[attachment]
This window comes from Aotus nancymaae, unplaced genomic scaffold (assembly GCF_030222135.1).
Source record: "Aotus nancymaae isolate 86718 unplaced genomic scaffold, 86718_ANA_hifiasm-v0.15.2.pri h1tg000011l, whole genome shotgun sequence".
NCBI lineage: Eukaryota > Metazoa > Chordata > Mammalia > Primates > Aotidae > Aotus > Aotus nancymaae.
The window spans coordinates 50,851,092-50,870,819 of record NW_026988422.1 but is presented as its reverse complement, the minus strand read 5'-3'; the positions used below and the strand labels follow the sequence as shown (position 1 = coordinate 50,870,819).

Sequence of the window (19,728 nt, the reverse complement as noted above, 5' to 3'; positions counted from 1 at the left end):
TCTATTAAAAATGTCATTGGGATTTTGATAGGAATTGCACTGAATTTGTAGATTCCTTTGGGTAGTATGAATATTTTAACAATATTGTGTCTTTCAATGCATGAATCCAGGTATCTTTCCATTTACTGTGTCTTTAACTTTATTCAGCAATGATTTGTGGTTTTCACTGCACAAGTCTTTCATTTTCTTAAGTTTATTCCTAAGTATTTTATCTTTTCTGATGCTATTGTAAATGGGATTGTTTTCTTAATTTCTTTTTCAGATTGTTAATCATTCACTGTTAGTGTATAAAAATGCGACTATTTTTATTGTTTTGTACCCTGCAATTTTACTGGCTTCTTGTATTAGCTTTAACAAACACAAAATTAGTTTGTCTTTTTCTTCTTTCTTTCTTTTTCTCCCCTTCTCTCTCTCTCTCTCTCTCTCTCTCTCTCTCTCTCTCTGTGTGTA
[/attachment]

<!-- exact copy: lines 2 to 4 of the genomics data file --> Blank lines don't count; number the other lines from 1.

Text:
Source record: "Aotus nancymaae isolate 86718 unplaced genomic scaffold, 86718_ANA_hifiasm-v0.15.2.pri h1tg000011l, whole genome shotgun sequence".
NCBI lineage: Eukaryota > Metazoa > Chordata > Mammalia > Primates > Aotidae > Aotus > Aotus nancymaae.
The window spans coordinates 50,851,092-50,870,819 of record NW_026988422.1 but is presented as its reverse complement, the minus strand read 5'-3'; the positions used below and the strand labels follow the sequence as shown (position 1 = coordinate 50,870,819).